Extraterritorial Application of National Securities Regulation of National Securities Regulation: the Case of Rule 10b-5 and Morrison v National Australia Bank Ltd
The issue of legal jurisdiction is considered an integral part of sovereignty and one in which States naturally assume responsibility to adjudicate on matters and persons within their territorial boundaries. Except by mutual consent, no State is allowed to undermine the sovereign authority of another by enacting and applying its laws to matters and persons within the jurisdiction of that other State except in circumstances permitted under conflict of law principles. However, global expansion of commerce, flourishing of multinational corporations, and technological revolution, has not only increased international transaction in securities, but also market abuses, fraud and manipulative conduct associated with domestic securities markets have spread across borders. So, instead of jurisdiction based on conventional principles, a State justify extraterritorial application of its national securities regulation if the abusive, fraudulent or manipulative conduct of foreign persons imposes negative externalities on the State, its economy, and investors. This dissertation considers the impact of the United States decision to apply in other countries, Rule 10b-5 - securities antifraud legislation promulgated under Section 10(b) of the Securities Exchange Act of 1934.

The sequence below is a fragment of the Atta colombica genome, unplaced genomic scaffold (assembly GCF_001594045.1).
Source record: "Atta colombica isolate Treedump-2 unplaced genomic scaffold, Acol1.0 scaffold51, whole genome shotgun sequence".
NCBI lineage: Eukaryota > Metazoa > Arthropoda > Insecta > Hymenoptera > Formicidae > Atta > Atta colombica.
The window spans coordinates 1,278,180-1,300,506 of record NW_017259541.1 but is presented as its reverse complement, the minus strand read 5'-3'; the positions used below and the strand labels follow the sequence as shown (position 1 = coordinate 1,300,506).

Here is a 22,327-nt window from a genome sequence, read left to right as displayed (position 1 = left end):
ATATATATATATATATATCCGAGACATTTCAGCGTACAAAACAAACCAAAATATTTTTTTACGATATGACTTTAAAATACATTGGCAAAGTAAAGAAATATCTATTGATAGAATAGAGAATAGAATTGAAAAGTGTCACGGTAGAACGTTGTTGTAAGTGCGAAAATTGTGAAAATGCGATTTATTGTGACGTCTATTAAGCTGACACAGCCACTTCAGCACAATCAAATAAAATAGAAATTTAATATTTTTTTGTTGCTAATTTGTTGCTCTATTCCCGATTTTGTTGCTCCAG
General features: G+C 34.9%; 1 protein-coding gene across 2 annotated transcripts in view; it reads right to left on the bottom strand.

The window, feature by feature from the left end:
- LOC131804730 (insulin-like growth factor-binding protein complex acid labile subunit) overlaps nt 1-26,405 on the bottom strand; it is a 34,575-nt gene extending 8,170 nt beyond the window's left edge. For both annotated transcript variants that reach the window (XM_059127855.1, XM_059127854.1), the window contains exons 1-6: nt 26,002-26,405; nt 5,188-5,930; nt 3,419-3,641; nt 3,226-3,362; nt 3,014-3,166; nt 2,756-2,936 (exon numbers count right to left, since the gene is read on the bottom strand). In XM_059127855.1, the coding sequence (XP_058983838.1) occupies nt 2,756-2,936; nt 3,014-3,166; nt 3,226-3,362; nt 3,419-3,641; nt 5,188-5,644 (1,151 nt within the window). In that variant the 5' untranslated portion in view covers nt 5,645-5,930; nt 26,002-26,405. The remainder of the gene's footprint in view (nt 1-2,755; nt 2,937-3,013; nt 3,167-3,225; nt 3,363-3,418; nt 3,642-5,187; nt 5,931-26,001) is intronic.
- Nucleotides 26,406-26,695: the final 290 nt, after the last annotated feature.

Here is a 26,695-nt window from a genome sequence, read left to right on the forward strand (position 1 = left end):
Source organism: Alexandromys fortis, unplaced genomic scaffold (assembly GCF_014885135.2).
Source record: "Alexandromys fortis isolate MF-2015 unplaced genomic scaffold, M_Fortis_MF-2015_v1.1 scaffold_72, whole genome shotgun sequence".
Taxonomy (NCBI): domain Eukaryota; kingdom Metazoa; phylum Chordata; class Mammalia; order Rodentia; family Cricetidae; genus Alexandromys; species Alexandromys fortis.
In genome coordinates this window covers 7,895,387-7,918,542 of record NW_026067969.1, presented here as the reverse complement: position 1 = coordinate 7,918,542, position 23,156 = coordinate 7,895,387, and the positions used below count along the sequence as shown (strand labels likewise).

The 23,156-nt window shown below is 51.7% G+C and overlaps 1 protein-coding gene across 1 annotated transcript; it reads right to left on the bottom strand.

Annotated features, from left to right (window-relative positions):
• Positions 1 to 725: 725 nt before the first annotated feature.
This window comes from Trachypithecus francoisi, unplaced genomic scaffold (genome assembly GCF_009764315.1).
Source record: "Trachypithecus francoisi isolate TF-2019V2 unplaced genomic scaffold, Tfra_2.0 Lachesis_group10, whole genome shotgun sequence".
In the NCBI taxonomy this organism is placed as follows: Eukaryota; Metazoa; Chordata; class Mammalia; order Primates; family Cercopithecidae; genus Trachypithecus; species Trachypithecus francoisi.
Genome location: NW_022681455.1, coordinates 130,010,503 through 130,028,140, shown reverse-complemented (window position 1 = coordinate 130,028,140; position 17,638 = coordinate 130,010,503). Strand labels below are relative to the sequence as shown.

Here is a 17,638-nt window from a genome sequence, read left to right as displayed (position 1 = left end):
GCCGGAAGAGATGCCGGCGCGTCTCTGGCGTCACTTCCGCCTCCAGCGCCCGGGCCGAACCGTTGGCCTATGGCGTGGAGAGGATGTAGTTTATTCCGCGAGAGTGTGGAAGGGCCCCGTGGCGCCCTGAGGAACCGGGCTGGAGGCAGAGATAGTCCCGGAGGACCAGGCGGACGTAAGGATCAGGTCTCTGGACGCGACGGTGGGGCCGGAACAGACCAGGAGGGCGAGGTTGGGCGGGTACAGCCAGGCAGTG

Ozoilo, Ignatius (2011) Extraterritorial Application of National Securities Regulation of National Securities Regulation: the Case of Rule 10b-5 and Morrison v National Australia Bank Ltd. Masters thesis, Institute of Advanced Legal Studies, School of Advanced Study.
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